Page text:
Invest in blue-chip stocks on eToro
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Invest in blue-chip stocks on eToro

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Are you interested in learning about blue-chip stocks, and discovering what sets them apart from other stocks? Find out what they are, some popular examples and why you should add them to your portfolio.

Regardless of your age or investment style, blue-chip stocks can play a huge role in helping an investor to build a well-rounded portfolio, so, what are blue-chip stocks? Read on to learn more about these important investments, how they can help you build a strong portfolio and how they still come with risk.

What is a blue-chip stock?

A blue-chip stock refers to the shares of a well-established, widely recognised and profitable public company. Nationally or internationally, a blue-chip company will be high quality and financially healthy, often established and grown over a prolonged period of time.

Generally, a blue-chip stock is that of a company with a combination of the following characteristics:

  • Large organisation with a large market capitalisation
  • Well-established, often a household name
  • Good reputation, often an industry leader known for selling high-quality goods or services
  • Stable earnings foundation, history of reliable growth
  • Listed on a major exchange, such as the NYSE or the Nasdaq
  • Generally a component of a reputable index, such as the S&P 500 or the FTSE
  • Known for paying dividends to shareholders

Examples of blue-chip stocks

Here are a few examples of some of the most popular blue-chip stocks in the world:

Microsoft and Apple are strong blue chips because of their global popularity. The goods produced by these companies are used by hundreds of millions of people around the world, with both Microsoft and Apple owning decades of proven success in innovation.

Johnson & Johnson has been around for more than 100 years, continually proving it has the power to adapt to changing economic circumstances. The company’s wide range of popular consumer products gives it a diversified portfolio well-suited to blue-chip status.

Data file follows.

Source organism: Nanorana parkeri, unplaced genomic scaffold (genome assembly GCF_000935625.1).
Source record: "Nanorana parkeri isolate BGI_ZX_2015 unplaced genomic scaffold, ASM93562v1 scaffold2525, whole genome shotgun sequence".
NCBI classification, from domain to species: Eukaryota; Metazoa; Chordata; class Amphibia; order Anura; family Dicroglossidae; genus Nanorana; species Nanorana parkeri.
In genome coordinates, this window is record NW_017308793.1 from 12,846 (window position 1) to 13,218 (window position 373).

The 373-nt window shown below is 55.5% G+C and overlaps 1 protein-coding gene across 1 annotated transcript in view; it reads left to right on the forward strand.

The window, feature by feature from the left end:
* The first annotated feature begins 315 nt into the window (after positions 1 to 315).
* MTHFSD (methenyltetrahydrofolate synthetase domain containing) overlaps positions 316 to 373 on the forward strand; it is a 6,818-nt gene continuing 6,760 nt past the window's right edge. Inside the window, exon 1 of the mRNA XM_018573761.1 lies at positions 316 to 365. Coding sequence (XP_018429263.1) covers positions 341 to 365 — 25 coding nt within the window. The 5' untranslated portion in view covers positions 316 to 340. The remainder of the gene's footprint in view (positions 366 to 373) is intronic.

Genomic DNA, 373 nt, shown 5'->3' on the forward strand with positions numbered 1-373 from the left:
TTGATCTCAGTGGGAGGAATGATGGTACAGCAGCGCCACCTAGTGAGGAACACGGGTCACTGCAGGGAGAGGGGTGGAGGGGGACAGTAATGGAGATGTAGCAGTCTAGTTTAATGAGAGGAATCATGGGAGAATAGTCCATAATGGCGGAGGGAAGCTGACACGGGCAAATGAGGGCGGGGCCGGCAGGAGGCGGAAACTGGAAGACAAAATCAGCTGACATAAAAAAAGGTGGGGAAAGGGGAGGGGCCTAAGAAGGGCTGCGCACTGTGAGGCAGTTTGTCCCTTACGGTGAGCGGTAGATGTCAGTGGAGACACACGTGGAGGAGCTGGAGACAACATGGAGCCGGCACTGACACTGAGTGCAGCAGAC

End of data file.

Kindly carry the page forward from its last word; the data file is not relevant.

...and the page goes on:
Amazon is another solid example of a blue-chip growth stock. The e-commerce giant excelled during the massive rise in online shopping in 2020, as social isolation and health guidelines rerouted customers from brick-and-mortar stores to digital buys.

Why should you include blue chips in your portfolio?

Blue-chip stocks are often considered relatively stable investments, with a proven history of market success and steady growth. They are likely to have survived various market conditions, cycles and challenges. 

Companies with blue-chip stocks will often have a solid, steady history of paying dividends, but might not have the high jumps of growth stocks and are also unlikely to generate the same higher returns that potentially riskier investments might.

Generally, blue-chip stocks are a suitable foundation for any portfolio, but when it comes to investing, building a balanced portfolio is important. There are various ways to achieve this balance, including through the diversification of risk levels and the type of company invested in. 

Tip: This is true for investors regardless of their overall investment strategy.

For those with a higher risk tolerance, blue-chip stocks can provide a safe foundation enabling the pursuit of more potentially volatile investments.

At the same time, for more conservative investors who might want to take a lower-risk approach, blue-chip stocks can help to preserve and protect wealth while allowing investors to enjoy potential dividends.